When Heather Gottsch, FCCLA Advisor and Family and Consumer Sciences teacher at Cherokee High School in Oklahoma, read about the FCCLA Virtual Business Challenge in one of the email newsletters that the FCCLA National Office sends, she was interested.
“I knew immediately that I wanted my students to compete, so I followed the link to the information and also accessed the FCCLA Competitive Events Manual to find out more information,” Gottsch said.
Gottsch ended up with twelve FCCLA members competing in the Virtual Business Challenge. Five more students formed teams for the FCCLA Virtual Business Challenge but didn’t end up competing. More students are already planning on competing in next year’s challenge.
“Once word spread about how successful the twelve members competing had been, the interest in the Virtual Business Challenge spread very quickly.”
At the conclusion of the first round of the FCCLA Virtual Business Challenge that ended November 21st, Gottsch ended up with four teams ranked as national finalists.
The Virtual Business - Personal Finance simulation - the sim used for the FCCLA Virtual Business Challenge - appeals to many of Gottsch’s students.
“The students we teach and influence today are living in a technology-driven world. They have never lived in a world without the constant and readily available access to technology. Because of this, the Virtual Business programs feed right into their niche,” Gottsch said.
The challenge and competitive nature of the FCCLA Virtual Business Challenge - an online competition that pits high school students from across the U.S. against each other for the opportunity to win the chance to attend FCCLA’s National Leadership meeting in Nashville - inspired Gottsch’s students.
“My teams competing from my chapter had the same ultimate goal - to make the finals and be able to travel to Nashville to compete at National Leadership Meeting. However, they became ultra competitive against each other, trying to up their net worth so that they could finish highest out of our four teams,” Gottsch said.
In addition to encouraging her FCCLA students to participate in the Virtual Business Challenge, Gottsch also uses the Virtual Business - Personal Finance online simulation in her classroom. In Oklahoma, every student must complete a Financial Literacy course to graduate. At Cherokee High School, the financial literacy course was moved into Gottsch’s Family and Consumer Sciences program. Gottsch knew about Knowledge Matters’ Virtual Business simulations, because a colleague at a former school had used the simulations in their classroom.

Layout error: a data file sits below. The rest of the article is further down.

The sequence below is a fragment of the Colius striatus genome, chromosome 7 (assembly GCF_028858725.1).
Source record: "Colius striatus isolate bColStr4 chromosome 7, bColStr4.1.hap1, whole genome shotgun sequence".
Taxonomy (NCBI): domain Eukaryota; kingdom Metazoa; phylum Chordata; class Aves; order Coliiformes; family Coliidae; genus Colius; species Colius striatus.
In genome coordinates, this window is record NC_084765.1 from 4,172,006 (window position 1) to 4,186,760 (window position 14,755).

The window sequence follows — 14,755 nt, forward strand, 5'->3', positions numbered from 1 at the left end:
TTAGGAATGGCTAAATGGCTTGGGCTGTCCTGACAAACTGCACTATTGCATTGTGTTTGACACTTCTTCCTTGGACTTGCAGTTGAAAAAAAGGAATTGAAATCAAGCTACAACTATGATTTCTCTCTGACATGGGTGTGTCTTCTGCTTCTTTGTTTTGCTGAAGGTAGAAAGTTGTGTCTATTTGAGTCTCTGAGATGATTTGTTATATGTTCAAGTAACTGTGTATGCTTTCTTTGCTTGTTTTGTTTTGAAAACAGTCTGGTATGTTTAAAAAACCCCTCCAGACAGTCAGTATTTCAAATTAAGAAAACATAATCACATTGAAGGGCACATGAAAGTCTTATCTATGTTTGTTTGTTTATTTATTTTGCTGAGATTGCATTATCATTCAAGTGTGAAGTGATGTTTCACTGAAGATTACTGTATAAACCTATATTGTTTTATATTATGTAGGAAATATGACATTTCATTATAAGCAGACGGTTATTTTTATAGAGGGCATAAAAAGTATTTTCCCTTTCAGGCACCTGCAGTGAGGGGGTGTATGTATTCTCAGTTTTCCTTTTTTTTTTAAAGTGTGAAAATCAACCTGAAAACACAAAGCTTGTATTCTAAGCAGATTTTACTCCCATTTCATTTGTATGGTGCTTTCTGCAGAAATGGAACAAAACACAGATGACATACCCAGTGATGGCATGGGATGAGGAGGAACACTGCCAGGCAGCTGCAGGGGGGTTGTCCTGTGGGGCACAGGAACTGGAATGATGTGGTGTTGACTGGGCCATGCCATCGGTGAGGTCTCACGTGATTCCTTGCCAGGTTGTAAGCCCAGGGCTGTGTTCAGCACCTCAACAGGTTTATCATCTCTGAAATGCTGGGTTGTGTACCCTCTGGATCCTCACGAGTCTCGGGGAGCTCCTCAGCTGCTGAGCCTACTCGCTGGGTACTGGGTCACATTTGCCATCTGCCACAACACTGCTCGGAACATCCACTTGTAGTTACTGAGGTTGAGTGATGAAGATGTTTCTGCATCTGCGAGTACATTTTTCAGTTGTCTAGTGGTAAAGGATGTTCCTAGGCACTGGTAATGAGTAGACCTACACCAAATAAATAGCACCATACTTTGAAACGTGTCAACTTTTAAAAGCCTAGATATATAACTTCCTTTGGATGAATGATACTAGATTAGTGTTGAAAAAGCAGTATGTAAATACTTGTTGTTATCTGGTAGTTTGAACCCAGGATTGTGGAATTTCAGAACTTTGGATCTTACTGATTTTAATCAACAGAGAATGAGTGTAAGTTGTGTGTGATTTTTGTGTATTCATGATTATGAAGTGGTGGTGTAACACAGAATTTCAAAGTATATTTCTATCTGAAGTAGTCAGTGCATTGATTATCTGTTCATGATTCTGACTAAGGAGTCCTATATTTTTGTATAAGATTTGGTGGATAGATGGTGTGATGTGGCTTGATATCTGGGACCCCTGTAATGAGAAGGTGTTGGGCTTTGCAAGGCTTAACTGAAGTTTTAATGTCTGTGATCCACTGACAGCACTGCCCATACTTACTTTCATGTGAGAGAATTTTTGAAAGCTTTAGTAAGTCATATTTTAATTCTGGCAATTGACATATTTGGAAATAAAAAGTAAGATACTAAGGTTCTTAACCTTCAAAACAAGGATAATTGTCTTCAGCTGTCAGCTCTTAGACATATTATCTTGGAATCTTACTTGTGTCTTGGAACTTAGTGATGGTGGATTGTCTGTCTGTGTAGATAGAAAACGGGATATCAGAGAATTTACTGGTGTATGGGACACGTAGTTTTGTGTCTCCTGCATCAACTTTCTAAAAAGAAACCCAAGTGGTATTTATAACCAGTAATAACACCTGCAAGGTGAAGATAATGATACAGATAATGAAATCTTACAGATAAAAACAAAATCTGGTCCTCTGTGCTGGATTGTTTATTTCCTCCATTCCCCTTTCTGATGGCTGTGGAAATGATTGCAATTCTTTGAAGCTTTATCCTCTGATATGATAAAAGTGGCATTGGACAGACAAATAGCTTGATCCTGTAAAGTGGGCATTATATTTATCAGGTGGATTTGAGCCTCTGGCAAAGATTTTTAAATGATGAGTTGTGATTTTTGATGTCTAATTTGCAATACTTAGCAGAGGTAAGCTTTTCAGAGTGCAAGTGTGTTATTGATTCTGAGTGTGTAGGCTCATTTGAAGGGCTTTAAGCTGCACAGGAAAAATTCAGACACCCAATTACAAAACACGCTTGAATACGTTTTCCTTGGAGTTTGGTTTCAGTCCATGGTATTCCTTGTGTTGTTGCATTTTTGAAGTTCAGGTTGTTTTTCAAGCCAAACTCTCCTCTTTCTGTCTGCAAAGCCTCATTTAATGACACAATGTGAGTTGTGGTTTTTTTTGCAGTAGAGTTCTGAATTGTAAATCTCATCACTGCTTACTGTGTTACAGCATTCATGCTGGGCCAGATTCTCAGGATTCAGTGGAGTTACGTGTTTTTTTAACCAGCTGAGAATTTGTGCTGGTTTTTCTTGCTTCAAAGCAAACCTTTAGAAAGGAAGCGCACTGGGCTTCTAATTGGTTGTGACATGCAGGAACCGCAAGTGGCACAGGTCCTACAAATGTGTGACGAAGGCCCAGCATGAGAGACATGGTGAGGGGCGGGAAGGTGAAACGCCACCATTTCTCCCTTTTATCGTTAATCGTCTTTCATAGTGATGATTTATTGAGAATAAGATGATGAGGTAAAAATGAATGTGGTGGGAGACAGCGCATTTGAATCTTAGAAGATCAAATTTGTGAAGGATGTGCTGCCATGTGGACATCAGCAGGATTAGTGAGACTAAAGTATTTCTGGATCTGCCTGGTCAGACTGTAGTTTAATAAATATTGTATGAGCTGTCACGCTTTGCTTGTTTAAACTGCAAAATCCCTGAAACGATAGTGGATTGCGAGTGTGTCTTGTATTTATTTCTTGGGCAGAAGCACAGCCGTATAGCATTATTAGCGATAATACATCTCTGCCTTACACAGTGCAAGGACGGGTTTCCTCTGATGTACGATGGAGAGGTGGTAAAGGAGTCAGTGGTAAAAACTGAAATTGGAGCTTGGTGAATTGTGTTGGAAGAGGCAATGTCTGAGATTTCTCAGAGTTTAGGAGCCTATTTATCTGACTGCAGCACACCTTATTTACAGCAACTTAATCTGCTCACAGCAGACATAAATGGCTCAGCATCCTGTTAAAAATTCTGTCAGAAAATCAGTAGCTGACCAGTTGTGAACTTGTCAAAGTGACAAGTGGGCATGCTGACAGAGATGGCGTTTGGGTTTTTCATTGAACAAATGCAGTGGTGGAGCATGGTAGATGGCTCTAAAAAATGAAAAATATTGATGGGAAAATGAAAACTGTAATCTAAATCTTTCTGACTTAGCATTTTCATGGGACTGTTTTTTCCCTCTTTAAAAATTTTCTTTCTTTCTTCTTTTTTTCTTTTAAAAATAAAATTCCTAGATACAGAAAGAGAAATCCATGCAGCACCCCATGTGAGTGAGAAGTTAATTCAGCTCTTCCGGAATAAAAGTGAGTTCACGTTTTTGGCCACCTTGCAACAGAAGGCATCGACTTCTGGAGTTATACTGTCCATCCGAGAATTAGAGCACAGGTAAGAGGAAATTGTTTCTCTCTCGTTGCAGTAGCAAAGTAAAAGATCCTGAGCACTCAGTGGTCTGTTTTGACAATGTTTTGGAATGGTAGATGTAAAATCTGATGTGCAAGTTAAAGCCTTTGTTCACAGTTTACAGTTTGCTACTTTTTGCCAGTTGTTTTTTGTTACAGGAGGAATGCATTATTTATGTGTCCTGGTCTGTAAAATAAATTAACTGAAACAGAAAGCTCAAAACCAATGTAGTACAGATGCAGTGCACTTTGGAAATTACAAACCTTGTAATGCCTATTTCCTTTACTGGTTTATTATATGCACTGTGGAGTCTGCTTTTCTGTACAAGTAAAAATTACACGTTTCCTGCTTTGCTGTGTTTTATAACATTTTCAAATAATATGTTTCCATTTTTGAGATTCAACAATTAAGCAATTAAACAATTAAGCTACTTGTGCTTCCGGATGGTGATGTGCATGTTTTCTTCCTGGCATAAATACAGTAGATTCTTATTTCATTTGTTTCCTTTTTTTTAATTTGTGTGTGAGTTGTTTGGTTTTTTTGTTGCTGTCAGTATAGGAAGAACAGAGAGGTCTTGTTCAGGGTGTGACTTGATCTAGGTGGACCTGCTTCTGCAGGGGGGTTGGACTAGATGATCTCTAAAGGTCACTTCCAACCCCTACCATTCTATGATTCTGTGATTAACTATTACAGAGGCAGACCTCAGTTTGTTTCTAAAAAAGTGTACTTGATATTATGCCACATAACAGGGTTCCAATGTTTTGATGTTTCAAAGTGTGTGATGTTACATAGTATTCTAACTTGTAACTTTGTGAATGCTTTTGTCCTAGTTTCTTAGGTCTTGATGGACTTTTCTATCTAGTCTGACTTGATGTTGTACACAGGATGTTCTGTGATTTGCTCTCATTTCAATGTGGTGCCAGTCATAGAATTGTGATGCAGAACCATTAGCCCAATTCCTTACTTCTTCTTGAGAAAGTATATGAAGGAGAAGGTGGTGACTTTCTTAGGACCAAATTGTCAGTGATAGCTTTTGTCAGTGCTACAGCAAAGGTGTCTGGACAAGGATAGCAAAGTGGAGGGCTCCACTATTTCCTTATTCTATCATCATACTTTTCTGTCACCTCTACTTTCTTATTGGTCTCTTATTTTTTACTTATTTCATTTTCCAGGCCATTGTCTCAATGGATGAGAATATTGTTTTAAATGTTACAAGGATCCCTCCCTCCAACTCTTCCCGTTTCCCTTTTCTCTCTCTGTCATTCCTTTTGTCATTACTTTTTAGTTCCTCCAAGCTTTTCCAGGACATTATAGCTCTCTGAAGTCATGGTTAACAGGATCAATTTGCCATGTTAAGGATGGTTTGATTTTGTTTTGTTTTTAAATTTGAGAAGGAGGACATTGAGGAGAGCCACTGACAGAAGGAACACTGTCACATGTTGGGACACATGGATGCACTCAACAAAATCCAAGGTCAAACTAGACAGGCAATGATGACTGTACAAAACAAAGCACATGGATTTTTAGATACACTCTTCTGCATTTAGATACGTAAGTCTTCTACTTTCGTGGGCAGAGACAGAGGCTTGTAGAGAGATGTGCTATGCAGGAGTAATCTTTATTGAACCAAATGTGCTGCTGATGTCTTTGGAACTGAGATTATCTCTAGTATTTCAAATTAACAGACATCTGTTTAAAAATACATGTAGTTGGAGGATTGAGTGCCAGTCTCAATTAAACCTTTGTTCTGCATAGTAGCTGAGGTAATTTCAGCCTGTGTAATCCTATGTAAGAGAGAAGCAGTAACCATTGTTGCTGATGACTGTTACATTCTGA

“I knew whatever I chose would need to be easily adaptable, flexible, and somewhat self-paced. I am very fortunate that my school purchased a site license of the Virtual Business - Personal Finance program. The Virtual Business - Personal Finance simulation works perfectly for me and my students,” Gottsch said.
Virtual Business - Personal Finance takes up about 40% of Gottsch’s classroom time. The remaining time is split between traditional instruction and another online program aligned with the Oklahoma Financial Literacy Standards.
As mentioned, Gottsch’s students have enjoyed the Virtual Business Challenge.
“I was pretty excited knowing I was going to get to go to Nashville,” Dakota said about qualiyfing for FCCLA Nationals.
Kyla, another student, is excited about the chance to compete live at Nationals. “But, I’m also kind of nervous too,” she said.
FCCLA members competing in the Virtual Business Challenge try multiple strategies to get a higher net worth. Gottsch’s students have their own tips.
“Do the sim as many times as you need to get a higher net worth,” Kyla said. (Reminder - Virtual Business Challenge participants can run the sim as many times as they want. Knowledge Matters will only keep a record of your highest score).
And remember the basics. “Don’t forget to buy food and pay bills,” Kaitlyn said.
Gottsch recommends that FCCLA advisors consider encouraging their students to participate in next year’s Virtual Business Challenge.
“The competitive events that FCCLA offers for members are great and I believe an integral part of building and maintaining a successful FCCLA Chapter. The Virtual Business Challenge has been a great experience for my students. Some of my students who competed are intimidated by STAR Events. This challenge has given those students the opportunity to compete and has built their confidence in themselves. It is an excellent program and an excellent way to get students to qualify for National Leadership Meeting, which in turn opens up a whole new world for many of these students,” Gottsch said.”The Challenge fostered a climate of teamwork amongst each team and throughout our chapter. It built and improved their communication skills, developed critical thinking skills, and exposed them to real world scenarios without ever leaving the classroom. I would encourage every FCCLA adviser to consider implementing the Virtual Business Challenge in their chapter - whether they teach a Financial Literacy or Personal Finance class or not!”
If you’re a FCCLA advisor, please make a note on your calendar for the fall. Next year’s FCCLA Virtual Business Challenge will begin registration in early October. Your FCCLA students will love competing as much as Gottsch’s students have.